MANCHESTER, Conn. — Protesters in Connecticut are calling attention to police misconduct against Latinos.

At rallies in Manchester, signs calling for “Justice for Jay” have joined the more familiar Black Lives Matter banners.

Jose “Jay” Soto, 27, a convicted robber, was shot to death by a SWAT team on April 2 as he left his mother’s home in Manchester following a standoff that began when authorities say he refused to surrender to a parole officer. Authorities said Soto was acting erratically and had threatened to shoot anyone who tried to take him out of his house.

But his family says he was not carrying a weapon and was putting his hands in the air. Relatives say they also told authorities Soto had mental illnesses, including post-traumatic stress disorder.

“Do you think this would have happened if he was white?” said Soto’s stepfather, Anthony Vazquez.

The four officers who fired at Soto have been placed on administrative leave pending an investigation.


WASHINGTON — President Donald Trump says he met with several families who have lost loved ones in deadly encounters with police officers.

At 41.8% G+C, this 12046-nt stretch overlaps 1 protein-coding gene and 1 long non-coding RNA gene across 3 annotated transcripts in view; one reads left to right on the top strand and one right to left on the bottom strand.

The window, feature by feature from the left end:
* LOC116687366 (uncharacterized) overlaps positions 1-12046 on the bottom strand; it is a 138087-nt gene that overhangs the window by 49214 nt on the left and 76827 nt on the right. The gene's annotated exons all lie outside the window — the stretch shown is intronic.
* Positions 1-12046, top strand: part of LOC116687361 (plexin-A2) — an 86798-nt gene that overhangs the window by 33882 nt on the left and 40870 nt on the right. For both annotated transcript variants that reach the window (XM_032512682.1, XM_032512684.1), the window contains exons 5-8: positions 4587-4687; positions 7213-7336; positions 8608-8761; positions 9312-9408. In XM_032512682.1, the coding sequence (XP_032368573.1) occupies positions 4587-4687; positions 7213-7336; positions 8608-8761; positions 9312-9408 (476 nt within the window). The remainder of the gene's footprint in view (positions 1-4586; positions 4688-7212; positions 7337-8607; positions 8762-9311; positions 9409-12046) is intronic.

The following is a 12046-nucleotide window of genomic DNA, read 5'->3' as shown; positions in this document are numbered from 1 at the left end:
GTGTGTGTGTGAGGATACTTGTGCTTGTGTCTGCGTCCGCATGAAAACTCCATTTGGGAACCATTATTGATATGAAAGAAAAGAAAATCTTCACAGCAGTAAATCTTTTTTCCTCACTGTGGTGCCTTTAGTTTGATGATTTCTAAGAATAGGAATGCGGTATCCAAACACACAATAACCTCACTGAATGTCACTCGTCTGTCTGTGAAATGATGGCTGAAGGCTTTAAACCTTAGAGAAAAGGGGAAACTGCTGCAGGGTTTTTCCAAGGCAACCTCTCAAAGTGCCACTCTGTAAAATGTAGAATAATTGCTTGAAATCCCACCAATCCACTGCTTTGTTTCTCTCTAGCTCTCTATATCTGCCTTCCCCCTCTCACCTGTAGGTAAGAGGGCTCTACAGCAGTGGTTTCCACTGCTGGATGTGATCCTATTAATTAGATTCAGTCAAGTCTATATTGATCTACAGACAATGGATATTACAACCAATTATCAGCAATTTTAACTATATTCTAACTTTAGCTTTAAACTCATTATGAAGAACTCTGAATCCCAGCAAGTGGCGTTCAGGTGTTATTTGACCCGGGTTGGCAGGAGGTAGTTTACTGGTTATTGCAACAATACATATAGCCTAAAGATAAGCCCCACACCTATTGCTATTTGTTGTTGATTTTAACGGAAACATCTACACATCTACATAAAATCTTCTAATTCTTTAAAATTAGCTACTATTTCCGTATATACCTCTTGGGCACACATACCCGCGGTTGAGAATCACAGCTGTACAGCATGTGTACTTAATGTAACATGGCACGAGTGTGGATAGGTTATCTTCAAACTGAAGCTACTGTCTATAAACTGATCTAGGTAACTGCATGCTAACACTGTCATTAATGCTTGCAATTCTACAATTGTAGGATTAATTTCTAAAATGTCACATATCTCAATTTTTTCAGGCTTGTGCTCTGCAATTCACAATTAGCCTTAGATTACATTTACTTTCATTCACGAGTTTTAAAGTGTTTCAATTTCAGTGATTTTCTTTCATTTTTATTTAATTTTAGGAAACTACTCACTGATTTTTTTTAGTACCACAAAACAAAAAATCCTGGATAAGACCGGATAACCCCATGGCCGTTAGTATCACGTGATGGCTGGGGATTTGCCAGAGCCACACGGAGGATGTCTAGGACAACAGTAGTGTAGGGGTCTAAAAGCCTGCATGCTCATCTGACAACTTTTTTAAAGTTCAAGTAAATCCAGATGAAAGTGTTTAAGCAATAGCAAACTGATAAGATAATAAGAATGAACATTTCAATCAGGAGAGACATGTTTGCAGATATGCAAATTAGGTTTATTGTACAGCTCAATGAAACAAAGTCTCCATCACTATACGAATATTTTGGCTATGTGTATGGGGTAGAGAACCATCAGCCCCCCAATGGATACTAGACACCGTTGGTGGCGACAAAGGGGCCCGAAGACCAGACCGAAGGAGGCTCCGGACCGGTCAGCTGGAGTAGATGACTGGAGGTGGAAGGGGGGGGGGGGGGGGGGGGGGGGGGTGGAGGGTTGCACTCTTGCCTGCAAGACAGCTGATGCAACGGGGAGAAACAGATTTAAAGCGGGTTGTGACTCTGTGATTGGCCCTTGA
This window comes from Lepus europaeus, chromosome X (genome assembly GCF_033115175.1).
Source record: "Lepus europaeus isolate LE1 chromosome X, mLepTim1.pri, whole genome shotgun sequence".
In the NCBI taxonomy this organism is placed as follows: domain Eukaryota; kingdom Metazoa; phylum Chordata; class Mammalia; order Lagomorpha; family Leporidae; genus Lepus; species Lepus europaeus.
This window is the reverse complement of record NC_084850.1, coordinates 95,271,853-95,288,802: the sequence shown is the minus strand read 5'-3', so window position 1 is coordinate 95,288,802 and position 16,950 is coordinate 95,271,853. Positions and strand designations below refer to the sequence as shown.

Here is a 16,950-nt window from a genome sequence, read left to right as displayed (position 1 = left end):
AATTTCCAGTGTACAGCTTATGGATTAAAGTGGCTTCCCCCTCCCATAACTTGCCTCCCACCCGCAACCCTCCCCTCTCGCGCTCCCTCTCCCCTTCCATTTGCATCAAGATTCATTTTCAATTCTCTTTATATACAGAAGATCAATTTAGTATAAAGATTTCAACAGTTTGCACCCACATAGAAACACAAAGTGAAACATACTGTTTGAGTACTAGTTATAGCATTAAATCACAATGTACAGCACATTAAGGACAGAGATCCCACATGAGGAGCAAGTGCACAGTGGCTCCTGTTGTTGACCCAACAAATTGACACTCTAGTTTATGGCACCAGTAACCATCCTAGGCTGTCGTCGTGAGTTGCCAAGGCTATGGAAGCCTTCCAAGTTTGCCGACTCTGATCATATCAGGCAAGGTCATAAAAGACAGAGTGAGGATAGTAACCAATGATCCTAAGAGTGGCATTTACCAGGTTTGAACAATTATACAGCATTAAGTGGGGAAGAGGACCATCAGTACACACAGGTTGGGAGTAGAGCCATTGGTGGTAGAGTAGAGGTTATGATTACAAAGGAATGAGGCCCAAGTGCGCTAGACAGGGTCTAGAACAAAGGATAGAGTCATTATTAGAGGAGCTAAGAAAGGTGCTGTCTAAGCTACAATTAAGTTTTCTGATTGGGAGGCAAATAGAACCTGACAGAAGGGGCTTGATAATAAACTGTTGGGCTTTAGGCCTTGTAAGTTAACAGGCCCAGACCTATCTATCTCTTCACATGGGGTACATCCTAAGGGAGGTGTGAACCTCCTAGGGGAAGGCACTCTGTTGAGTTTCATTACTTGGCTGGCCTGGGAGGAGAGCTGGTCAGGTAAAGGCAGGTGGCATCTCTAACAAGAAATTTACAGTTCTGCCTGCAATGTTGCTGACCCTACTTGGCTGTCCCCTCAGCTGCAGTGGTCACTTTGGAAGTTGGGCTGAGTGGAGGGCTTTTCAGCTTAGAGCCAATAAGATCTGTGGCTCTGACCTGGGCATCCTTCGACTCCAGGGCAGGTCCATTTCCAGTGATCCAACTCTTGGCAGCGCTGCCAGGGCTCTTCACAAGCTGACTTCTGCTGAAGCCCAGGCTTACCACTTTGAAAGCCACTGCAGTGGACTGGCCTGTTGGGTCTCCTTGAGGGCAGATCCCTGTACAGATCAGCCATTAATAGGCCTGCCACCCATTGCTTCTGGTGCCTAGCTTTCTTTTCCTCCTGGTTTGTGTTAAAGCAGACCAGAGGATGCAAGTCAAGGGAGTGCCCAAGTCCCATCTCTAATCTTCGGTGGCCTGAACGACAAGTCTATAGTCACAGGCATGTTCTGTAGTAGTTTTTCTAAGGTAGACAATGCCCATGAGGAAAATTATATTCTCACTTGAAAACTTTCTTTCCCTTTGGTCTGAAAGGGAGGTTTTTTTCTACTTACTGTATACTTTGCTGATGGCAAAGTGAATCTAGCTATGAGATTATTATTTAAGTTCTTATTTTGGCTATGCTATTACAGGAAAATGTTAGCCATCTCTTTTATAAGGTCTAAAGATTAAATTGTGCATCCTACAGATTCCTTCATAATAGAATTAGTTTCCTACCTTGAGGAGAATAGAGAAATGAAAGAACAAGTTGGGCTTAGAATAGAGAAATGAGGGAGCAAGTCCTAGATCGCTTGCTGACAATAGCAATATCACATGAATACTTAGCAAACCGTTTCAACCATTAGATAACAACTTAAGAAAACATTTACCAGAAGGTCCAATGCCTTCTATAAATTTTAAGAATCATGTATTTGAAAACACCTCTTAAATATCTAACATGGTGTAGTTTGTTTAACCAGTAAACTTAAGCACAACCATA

Trump says of the families that “your loved ones will not have died in vain.” He also says “I can never imagine your pain or the depth of your anguish, but I can promise to fight for justice for all of our people.”

Trump spoke before he signed an executive order that the White House says is aimed at promoting accountability in law enforcement. It includes a provision that establishes a database for tracking officers with excessive use of force complaints. Police departments would be able to check the database before hiring someone from another department.

The executive order follows the death on May 25 of George Floyd at the knee of a white Minneapolis officer and large protests in cities throughout the country.

Trump also used the ceremony to criticize what he describes as “radical and dangerous efforts to defund, dismantle and dissolve our police departments.”


O’FALLON, Mo. — A statue of Christopher Columbus that stood in a St. Louis park for 134 years was removed Tuesday amid a growing national outcry against monuments to the 15th-century explorer.

The commissioners who oversee Tower Grove Park recently voted to remove the statue. It was loaded onto a truck Tuesday, but it wasn’t clear what will become of it. Park officials didn’t immediately reply to a phone message seeking comment.